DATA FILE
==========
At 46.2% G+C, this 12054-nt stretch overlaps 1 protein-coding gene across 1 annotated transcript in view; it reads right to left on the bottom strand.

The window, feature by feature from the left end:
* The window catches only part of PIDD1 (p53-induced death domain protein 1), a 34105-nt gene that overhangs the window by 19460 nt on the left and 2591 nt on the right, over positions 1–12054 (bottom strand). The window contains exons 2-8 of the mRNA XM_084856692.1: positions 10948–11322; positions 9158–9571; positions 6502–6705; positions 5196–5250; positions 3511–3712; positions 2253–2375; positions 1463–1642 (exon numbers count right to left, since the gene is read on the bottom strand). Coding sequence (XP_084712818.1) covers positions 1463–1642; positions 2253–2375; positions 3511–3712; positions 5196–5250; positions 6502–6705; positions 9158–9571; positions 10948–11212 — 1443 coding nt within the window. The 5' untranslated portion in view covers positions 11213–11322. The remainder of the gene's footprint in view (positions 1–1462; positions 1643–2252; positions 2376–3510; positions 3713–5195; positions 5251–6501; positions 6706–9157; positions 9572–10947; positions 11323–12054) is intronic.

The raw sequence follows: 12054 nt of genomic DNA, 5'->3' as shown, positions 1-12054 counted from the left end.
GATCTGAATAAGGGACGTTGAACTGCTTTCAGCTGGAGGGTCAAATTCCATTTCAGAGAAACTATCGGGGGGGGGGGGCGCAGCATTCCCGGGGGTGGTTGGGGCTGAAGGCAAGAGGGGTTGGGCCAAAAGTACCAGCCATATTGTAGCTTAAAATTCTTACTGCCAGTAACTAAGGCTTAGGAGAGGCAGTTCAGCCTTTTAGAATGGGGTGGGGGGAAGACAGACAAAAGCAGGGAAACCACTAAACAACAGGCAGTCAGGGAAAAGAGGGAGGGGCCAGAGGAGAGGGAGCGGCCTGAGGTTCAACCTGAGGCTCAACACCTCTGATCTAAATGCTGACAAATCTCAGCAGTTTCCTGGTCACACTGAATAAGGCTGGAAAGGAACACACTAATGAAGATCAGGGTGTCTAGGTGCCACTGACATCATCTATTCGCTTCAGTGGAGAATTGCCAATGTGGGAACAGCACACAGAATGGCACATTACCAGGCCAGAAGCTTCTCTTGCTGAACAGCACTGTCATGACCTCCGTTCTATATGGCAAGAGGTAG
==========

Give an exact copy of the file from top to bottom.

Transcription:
At 46.2% G+C, this 12054-nt stretch overlaps 1 protein-coding gene across 1 annotated transcript in view; it reads right to left on the bottom strand.

The window, feature by feature from the left end:
* The window catches only part of PIDD1 (p53-induced death domain protein 1), a 34105-nt gene that overhangs the window by 19460 nt on the left and 2591 nt on the right, over positions 1–12054 (bottom strand). The window contains exons 2-8 of the mRNA XM_084856692.1: positions 10948–11322; positions 9158–9571; positions 6502–6705; positions 5196–5250; positions 3511–3712; positions 2253–2375; positions 1463–1642 (exon numbers count right to left, since the gene is read on the bottom strand). Coding sequence (XP_084712818.1) covers positions 1463–1642; positions 2253–2375; positions 3511–3712; positions 5196–5250; positions 6502–6705; positions 9158–9571; positions 10948–11212 — 1443 coding nt within the window. The 5' untranslated portion in view covers positions 11213–11322. The remainder of the gene's footprint in view (positions 1–1462; positions 1643–2252; positions 2376–3510; positions 3713–5195; positions 5251–6501; positions 6706–9157; positions 9572–10947; positions 11323–12054) is intronic.

The raw sequence follows: 12054 nt of genomic DNA, 5'->3' as shown, positions 1-12054 counted from the left end.
GATCTGAATAAGGGACGTTGAACTGCTTTCAGCTGGAGGGTCAAATTCCATTTCAGAGAAACTATCGGGGGGGGGGGGCGCAGCATTCCCGGGGGTGGTTGGGGCTGAAGGCAAGAGGGGTTGGGCCAAAAGTACCAGCCATATTGTAGCTTAAAATTCTTACTGCCAGTAACTAAGGCTTAGGAGAGGCAGTTCAGCCTTTTAGAATGGGGTGGGGGGAAGACAGACAAAAGCAGGGAAACCACTAAACAACAGGCAGTCAGGGAAAAGAGGGAGGGGCCAGAGGAGAGGGAGCGGCCTGAGGTTCAACCTGAGGCTCAACACCTCTGATCTAAATGCTGACAAATCTCAGCAGTTTCCTGGTCACACTGAATAAGGCTGGAAAGGAACACACTAATGAAGATCAGGGTGTCTAGGTGCCACTGACATCATCTATTCGCTTCAGTGGAGAATTGCCAATGTGGGAACAGCACACAGAATGGCACATTACCAGGCCAGAAGCTTCTCTTGCTGAACAGCACTGTCATGACCTCCGTTCTATATGGCAAGAGGTAG